static List<String> combine1(List<String> lst1, List<String> lst2) {

        // **** initialization ****
        List<String> lst = new ArrayList<String>();

        // **** traverse the first list ****
        for (int i = 0; i < lst1.size(); i++) {

            // **** get next letter ****
            String str = lst1.get(i);

            // **** traverse the second list ****
            for (int j = 0; j < lst2.size(); j++) {
                lst.add(str + lst2.get(j));
            }
        }

        // **** return the array list ****
        return lst;
    }

We initialize and array list which will hold a pass for all the combinations associated with the second list of letters.

The outer loop gets the string of combinations we have already generated.

The inner loop appends the letters from the second list.

When we are done, we return a list with all the combinations depending on the number of the digit.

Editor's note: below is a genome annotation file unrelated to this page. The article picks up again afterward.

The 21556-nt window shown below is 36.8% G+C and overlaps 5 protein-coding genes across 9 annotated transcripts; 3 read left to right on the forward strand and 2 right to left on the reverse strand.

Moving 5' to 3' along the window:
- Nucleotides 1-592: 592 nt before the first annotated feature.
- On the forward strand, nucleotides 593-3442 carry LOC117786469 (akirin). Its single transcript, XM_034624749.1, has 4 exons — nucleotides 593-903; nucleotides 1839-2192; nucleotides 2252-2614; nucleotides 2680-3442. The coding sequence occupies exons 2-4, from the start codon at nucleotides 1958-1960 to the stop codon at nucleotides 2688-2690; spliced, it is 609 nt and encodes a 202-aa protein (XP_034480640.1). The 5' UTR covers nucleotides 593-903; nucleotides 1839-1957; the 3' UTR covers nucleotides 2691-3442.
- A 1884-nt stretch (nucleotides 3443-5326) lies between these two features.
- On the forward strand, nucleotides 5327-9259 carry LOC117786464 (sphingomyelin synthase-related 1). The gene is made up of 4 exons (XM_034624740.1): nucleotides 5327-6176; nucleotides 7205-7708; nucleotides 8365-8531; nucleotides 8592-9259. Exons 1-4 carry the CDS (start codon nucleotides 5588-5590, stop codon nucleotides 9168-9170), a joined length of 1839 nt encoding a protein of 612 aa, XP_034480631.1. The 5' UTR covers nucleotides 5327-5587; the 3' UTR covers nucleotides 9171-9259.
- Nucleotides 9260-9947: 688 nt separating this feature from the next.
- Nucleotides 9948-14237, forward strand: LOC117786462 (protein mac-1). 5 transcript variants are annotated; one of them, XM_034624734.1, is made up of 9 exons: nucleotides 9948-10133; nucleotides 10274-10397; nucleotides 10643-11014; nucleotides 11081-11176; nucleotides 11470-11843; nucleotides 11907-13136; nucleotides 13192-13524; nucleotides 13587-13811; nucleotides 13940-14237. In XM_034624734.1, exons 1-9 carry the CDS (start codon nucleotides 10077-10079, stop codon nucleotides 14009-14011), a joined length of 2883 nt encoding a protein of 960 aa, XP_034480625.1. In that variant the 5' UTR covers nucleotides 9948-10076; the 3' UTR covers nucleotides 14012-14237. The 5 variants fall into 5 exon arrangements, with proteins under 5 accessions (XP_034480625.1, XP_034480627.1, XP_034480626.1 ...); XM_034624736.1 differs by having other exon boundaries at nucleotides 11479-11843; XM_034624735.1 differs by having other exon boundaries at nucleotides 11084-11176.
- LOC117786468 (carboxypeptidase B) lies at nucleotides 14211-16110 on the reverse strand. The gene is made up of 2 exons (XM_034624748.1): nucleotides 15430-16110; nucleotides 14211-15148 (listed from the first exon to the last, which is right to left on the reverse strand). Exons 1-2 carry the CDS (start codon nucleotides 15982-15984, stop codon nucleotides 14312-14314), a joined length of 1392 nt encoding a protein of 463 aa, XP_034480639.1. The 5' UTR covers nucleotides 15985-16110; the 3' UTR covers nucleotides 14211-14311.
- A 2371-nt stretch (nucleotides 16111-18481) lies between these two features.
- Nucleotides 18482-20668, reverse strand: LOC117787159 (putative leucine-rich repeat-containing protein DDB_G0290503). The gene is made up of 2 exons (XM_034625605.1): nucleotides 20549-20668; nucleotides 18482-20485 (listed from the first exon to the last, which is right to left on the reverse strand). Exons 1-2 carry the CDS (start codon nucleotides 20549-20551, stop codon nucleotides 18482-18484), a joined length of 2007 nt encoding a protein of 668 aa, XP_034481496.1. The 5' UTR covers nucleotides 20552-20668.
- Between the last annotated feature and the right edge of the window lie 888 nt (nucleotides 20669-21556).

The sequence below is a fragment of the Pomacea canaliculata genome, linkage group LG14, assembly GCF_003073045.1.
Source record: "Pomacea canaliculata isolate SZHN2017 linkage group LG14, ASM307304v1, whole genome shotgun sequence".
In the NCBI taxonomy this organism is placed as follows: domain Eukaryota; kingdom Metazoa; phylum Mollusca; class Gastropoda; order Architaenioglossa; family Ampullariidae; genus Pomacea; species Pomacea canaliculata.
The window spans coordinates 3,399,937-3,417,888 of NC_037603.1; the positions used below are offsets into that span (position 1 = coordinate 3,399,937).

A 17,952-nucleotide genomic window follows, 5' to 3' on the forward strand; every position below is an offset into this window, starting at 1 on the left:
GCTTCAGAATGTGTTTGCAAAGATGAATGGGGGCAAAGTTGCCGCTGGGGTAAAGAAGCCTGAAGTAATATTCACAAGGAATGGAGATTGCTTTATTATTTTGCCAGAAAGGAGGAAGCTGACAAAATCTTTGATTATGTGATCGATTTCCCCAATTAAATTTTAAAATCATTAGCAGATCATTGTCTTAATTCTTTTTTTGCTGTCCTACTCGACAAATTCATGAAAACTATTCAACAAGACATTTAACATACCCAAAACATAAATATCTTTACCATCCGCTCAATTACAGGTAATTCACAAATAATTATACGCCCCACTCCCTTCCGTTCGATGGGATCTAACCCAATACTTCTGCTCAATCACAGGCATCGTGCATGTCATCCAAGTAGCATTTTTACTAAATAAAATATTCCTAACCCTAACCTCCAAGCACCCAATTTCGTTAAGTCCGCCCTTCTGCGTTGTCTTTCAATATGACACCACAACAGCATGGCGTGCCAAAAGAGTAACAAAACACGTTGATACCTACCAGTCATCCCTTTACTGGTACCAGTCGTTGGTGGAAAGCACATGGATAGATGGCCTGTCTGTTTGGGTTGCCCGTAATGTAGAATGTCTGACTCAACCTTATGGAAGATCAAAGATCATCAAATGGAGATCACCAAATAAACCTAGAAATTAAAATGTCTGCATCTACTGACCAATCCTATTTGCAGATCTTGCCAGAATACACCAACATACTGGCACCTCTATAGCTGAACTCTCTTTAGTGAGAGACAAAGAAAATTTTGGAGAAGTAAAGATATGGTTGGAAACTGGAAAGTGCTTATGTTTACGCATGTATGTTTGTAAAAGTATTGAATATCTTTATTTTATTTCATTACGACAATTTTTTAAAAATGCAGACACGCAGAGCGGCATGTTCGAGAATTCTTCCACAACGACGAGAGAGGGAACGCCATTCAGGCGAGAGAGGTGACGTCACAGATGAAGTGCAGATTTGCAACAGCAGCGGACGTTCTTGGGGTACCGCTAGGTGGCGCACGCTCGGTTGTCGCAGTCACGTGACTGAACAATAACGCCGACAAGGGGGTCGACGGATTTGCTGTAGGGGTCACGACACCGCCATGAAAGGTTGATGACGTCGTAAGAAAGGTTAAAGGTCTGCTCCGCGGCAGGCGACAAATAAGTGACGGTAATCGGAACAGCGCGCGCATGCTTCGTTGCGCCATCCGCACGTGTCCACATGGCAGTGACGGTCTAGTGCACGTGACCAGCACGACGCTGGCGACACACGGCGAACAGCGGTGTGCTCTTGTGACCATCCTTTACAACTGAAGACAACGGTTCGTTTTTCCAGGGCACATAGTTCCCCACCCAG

Please feel free to add a statement at the end of the inner loop to see how the combinations are generated. It also helps trying longer digit strings.

Hope you enjoyed solving this problem as much as I did. The entire code for this project can be found in my GitHub repository.

If you have comments or questions regarding this, or any other post in this blog, please do not hesitate and leave me a note below. I will reply as soon as possible.

Keep on reading and experimenting. It is one of the best ways to learn, become proficient, refresh your knowledge and enhance your developer toolset.

One last thing, many thanks to all subscribers to this blog!!!

Regards;

John